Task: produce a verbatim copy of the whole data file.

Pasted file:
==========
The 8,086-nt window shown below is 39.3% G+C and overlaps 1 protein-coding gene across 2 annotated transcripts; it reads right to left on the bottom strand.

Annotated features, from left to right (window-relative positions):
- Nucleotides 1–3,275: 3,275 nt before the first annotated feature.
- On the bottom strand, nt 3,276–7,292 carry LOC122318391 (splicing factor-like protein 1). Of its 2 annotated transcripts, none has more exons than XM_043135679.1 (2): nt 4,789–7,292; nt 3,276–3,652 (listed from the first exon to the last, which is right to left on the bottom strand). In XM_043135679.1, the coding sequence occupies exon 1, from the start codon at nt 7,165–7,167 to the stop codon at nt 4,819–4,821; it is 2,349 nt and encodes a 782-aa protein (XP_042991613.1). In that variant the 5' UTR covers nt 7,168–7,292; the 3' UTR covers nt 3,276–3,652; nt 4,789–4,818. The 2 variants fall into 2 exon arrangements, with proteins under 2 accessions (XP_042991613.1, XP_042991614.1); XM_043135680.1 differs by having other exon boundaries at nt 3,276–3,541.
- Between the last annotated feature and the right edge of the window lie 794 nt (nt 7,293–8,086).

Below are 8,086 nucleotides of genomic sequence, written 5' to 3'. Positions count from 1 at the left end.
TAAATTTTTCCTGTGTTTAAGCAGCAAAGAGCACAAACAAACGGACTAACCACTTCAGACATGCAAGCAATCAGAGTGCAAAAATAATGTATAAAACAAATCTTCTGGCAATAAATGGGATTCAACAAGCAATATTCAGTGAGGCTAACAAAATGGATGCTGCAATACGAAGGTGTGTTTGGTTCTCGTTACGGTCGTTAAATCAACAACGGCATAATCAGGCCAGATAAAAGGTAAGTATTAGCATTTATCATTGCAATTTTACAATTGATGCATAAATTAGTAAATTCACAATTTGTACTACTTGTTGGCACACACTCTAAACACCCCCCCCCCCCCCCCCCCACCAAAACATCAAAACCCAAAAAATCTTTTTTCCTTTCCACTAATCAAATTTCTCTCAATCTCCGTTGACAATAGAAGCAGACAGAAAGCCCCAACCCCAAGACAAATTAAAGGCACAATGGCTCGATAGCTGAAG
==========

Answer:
The 8,086-nt window shown below is 39.3% G+C and overlaps 1 protein-coding gene across 2 annotated transcripts; it reads right to left on the bottom strand.

Annotated features, from left to right (window-relative positions):
- Nucleotides 1–3,275: 3,275 nt before the first annotated feature.
- On the bottom strand, nt 3,276–7,292 carry LOC122318391 (splicing factor-like protein 1). Of its 2 annotated transcripts, none has more exons than XM_043135679.1 (2): nt 4,789–7,292; nt 3,276–3,652 (listed from the first exon to the last, which is right to left on the bottom strand). In XM_043135679.1, the coding sequence occupies exon 1, from the start codon at nt 7,165–7,167 to the stop codon at nt 4,819–4,821; it is 2,349 nt and encodes a 782-aa protein (XP_042991613.1). In that variant the 5' UTR covers nt 7,168–7,292; the 3' UTR covers nt 3,276–3,652; nt 4,789–4,818. The 2 variants fall into 2 exon arrangements, with proteins under 2 accessions (XP_042991613.1, XP_042991614.1); XM_043135680.1 differs by having other exon boundaries at nt 3,276–3,541.
- Between the last annotated feature and the right edge of the window lie 794 nt (nt 7,293–8,086).

Below are 8,086 nucleotides of genomic sequence, written 5' to 3'. Positions count from 1 at the left end.
TAAATTTTTCCTGTGTTTAAGCAGCAAAGAGCACAAACAAACGGACTAACCACTTCAGACATGCAAGCAATCAGAGTGCAAAAATAATGTATAAAACAAATCTTCTGGCAATAAATGGGATTCAACAAGCAATATTCAGTGAGGCTAACAAAATGGATGCTGCAATACGAAGGTGTGTTTGGTTCTCGTTACGGTCGTTAAATCAACAACGGCATAATCAGGCCAGATAAAAGGTAAGTATTAGCATTTATCATTGCAATTTTACAATTGATGCATAAATTAGTAAATTCACAATTTGTACTACTTGTTGGCACACACTCTAAACACCCCCCCCCCCCCCCCCCCACCAAAACATCAAAACCCAAAAAATCTTTTTTCCTTTCCACTAATCAAATTTCTCTCAATCTCCGTTGACAATAGAAGCAGACAGAAAGCCCCAACCCCAAGACAAATTAAAGGCACAATGGCTCGATAGCTGAAG